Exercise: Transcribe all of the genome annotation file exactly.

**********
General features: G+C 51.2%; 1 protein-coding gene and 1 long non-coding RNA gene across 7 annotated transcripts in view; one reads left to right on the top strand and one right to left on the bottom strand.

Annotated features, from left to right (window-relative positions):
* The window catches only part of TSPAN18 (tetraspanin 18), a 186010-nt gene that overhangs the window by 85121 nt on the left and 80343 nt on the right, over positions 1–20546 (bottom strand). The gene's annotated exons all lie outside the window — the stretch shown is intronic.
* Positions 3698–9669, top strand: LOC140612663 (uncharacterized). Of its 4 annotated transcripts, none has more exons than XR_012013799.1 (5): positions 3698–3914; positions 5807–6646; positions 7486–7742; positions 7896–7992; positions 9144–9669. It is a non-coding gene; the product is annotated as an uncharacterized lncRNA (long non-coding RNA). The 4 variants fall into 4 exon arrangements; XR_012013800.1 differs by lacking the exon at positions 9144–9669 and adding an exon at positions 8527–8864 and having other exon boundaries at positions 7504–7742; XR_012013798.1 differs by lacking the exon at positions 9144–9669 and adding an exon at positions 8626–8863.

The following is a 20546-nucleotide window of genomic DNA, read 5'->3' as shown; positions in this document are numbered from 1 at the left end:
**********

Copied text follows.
General features: G+C 51.2%; 1 protein-coding gene and 1 long non-coding RNA gene across 7 annotated transcripts in view; one reads left to right on the top strand and one right to left on the bottom strand.

Annotated features, from left to right (window-relative positions):
* The window catches only part of TSPAN18 (tetraspanin 18), a 186010-nt gene that overhangs the window by 85121 nt on the left and 80343 nt on the right, over positions 1–20546 (bottom strand). The gene's annotated exons all lie outside the window — the stretch shown is intronic.
* Positions 3698–9669, top strand: LOC140612663 (uncharacterized). Of its 4 annotated transcripts, none has more exons than XR_012013799.1 (5): positions 3698–3914; positions 5807–6646; positions 7486–7742; positions 7896–7992; positions 9144–9669. It is a non-coding gene; the product is annotated as an uncharacterized lncRNA (long non-coding RNA). The 4 variants fall into 4 exon arrangements; XR_012013800.1 differs by lacking the exon at positions 9144–9669 and adding an exon at positions 8527–8864 and having other exon boundaries at positions 7504–7742; XR_012013798.1 differs by lacking the exon at positions 9144–9669 and adding an exon at positions 8626–8863.

The following is a 20546-nucleotide window of genomic DNA, read 5'->3' as shown; positions in this document are numbered from 1 at the left end: